Influence of the glazing method on the behavior of the glaze:
The two methods quoted on this page lead to different results during
firing of the glaze. The forces of surface tension play a dominating
role in the results by allowing a layout and a different selection
of the particles deposited on the shard. The aspect of the fired
layer and the dynamics of its fusion during firing will be different
according to the method used.
Thus for the same composition of a glaze (identical minerals in
same the proportions) fired in an identical cycle of firing one
will be able to observe:
a) powdered layer:
The powdered layer is made up of glaze granules of different sizes,
each one covered by a thin layer of fine particles. The fine particles
melt in the first place and quickly attack the mass of less bulky
drops. Thus small drops melt before the largest and start the heterogeneous
fusion of the glaze, forming fusible points distributed in all the
mass of the product.
These fusible points accelerate the fusion of slightly larger drops
located near their vicinity and so on. It follows a phenomenon of
reticulation of the layer leading to clusters in large viscous molten
drops. This discontinuous layer is permeable and allows gases located
in the shard to escape easily.
With temperature rising, the forces of surface tension are slowly
slackened, making it possible to clusters to join and form a continuous
layer. This last phase in general makes it possible to obtain glaze
healing over by carrying out a stage of firing at the highest temperature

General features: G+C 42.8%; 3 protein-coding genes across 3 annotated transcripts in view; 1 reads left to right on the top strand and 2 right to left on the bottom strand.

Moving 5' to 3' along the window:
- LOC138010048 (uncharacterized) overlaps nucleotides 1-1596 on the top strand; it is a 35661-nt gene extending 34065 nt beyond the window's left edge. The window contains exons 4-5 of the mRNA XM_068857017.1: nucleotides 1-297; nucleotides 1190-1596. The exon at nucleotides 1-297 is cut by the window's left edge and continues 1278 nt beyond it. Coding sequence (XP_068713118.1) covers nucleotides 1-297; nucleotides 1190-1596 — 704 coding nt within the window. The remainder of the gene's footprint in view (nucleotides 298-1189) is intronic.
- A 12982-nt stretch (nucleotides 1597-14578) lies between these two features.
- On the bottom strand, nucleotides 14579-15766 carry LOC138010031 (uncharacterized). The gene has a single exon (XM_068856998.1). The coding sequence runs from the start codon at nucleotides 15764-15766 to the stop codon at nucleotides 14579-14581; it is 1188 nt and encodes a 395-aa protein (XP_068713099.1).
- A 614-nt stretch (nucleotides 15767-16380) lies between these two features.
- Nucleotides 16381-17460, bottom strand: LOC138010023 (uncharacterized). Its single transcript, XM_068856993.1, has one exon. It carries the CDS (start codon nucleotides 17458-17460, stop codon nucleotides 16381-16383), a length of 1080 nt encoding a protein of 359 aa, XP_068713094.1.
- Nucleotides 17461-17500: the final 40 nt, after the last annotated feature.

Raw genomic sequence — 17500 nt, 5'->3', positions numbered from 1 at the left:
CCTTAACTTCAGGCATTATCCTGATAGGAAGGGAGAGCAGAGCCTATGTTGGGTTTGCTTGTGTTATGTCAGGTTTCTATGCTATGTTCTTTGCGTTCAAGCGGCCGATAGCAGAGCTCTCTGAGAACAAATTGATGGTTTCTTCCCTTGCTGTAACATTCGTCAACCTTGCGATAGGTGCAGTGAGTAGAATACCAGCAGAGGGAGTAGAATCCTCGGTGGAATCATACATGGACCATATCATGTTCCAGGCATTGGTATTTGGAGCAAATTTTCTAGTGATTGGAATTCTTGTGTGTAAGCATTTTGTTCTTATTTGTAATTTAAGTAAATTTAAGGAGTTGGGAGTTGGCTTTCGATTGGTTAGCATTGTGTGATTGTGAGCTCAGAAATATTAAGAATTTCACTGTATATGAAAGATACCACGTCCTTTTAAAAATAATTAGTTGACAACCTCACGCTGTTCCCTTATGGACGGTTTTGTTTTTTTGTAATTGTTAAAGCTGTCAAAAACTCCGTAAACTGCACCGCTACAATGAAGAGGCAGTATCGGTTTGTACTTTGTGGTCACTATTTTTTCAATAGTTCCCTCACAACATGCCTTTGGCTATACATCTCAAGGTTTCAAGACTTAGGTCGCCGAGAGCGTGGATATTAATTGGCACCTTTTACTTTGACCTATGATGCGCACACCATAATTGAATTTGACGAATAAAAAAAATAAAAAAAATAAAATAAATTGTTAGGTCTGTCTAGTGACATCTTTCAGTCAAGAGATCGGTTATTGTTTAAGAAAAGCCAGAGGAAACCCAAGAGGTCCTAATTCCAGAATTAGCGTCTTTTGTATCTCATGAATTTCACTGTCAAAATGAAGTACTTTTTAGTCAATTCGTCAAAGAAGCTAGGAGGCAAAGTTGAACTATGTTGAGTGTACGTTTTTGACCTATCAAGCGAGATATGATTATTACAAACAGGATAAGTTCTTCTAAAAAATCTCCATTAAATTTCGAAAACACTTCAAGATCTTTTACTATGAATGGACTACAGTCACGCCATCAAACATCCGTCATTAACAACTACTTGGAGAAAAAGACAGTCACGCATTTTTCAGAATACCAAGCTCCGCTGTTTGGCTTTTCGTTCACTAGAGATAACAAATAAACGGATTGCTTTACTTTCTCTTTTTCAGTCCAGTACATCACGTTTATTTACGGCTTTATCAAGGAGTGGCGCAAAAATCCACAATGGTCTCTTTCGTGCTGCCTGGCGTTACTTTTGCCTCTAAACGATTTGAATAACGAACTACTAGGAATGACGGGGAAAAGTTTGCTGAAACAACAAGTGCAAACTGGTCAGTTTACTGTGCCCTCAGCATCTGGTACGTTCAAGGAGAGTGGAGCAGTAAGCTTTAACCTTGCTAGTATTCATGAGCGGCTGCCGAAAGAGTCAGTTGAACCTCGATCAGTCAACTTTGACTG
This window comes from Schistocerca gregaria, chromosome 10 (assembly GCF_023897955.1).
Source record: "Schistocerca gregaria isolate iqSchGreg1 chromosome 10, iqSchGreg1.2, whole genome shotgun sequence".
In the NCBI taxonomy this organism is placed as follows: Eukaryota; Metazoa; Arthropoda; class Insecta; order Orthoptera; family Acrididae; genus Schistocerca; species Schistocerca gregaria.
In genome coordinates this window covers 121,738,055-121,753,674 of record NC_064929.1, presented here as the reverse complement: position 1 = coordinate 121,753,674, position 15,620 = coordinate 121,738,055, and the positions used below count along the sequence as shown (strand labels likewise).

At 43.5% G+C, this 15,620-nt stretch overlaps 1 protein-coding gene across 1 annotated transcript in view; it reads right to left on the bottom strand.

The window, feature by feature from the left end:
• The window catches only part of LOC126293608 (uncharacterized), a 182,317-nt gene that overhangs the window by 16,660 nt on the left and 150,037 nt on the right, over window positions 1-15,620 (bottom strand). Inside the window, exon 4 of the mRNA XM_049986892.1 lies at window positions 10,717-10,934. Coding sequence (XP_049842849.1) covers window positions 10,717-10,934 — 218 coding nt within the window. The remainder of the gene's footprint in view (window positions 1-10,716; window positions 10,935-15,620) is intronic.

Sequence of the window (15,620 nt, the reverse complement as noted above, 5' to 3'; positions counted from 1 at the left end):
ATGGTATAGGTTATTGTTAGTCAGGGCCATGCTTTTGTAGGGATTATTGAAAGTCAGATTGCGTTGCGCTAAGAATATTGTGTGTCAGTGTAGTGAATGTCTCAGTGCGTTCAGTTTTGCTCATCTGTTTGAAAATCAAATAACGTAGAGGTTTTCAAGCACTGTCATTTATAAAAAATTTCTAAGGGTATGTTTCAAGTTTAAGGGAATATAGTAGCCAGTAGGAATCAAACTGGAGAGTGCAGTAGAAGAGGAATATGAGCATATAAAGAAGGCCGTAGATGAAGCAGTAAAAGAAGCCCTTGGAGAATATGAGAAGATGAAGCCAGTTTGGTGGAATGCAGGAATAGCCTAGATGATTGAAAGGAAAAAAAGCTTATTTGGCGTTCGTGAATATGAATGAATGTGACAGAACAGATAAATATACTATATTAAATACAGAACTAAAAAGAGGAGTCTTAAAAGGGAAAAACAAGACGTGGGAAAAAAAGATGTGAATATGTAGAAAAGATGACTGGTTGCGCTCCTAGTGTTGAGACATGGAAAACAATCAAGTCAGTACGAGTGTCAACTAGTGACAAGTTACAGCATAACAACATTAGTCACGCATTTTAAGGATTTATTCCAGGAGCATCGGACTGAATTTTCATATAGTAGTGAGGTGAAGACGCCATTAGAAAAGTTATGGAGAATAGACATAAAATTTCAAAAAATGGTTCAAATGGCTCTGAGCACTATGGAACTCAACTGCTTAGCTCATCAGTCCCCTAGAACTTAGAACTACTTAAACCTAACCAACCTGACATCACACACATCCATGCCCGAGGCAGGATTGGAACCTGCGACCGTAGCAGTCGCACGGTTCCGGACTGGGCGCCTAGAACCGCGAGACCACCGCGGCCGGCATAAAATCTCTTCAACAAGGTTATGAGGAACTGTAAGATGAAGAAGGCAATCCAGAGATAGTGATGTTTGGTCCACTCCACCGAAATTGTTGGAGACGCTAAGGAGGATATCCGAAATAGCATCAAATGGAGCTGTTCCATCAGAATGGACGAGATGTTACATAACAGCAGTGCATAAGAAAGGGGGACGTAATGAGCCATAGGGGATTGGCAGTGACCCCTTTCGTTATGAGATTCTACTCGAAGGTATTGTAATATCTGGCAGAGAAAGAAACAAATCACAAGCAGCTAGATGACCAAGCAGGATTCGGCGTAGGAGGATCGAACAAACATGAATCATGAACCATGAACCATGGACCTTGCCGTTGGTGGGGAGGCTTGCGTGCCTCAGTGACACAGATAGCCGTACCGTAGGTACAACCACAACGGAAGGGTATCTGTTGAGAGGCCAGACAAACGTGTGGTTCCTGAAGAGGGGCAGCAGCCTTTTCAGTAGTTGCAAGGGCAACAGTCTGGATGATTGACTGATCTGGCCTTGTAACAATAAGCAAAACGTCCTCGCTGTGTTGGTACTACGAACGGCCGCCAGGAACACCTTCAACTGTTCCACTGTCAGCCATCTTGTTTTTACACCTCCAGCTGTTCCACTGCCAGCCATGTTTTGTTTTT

during a certain time.
b) Wet layer of sprayed glaze:
The wet layer is a tangle of drops whose continuity produced in
the upper part at the time of wetting made it possible that the
finest particles form a layer under the action of the forces of
surface tension. Thus part of the fine particles had the time to
organize on the surface of the layer and form a smooth and compact
During firing, this compact surface layer will begin to melt before
the whole of the layer and will undergo strong contractions under
the effect of shrinking and the high surface tension of the glaze
in formation. The under-layers being at a stage of less advanced
softening, the cohesion of this not very homogeneous mixture will
allow ruptures of the layer in fusion leading to cracks and retractions.
These discontinuities of the layer of the glaze will allow gases
to escape. Then the temperature continuing to rise, the whole will
end up forming a continuous layer and heal over.
The layer of the finest particles in direct contact with the shard
will melt in first place. The strong cohesion of the shard will
prevent the retraction of the softened layer and this one will form
a relatively continuous and tight envelope. The gases which will
want to escape the shard will have trouble to find a way through
the layer of the glaze and will accumulate.
If the layer of the glaze is thin, discontinuities (small holes)
will let gases leave more erasily.
If it is thick, discontinuities will be rare and the pressure of
the gases will rise up to reach and exceed the bearable limit of
the layer of the glaze strongly softened by temperature. Large bubbles
will explode on the surface, producing craters of a few millimetres.
For this reason, the pieces produced by dipping will have to be
subjected to a rigorous control of the thicknes of the glaze, especially
if the shard produces gases during firing. A very detailed attention
will have to be paid to the granulometry and the grinding of the
Many thanks to Smart.Conseil
for this and previous contributions.
Ceramic Toxic Materials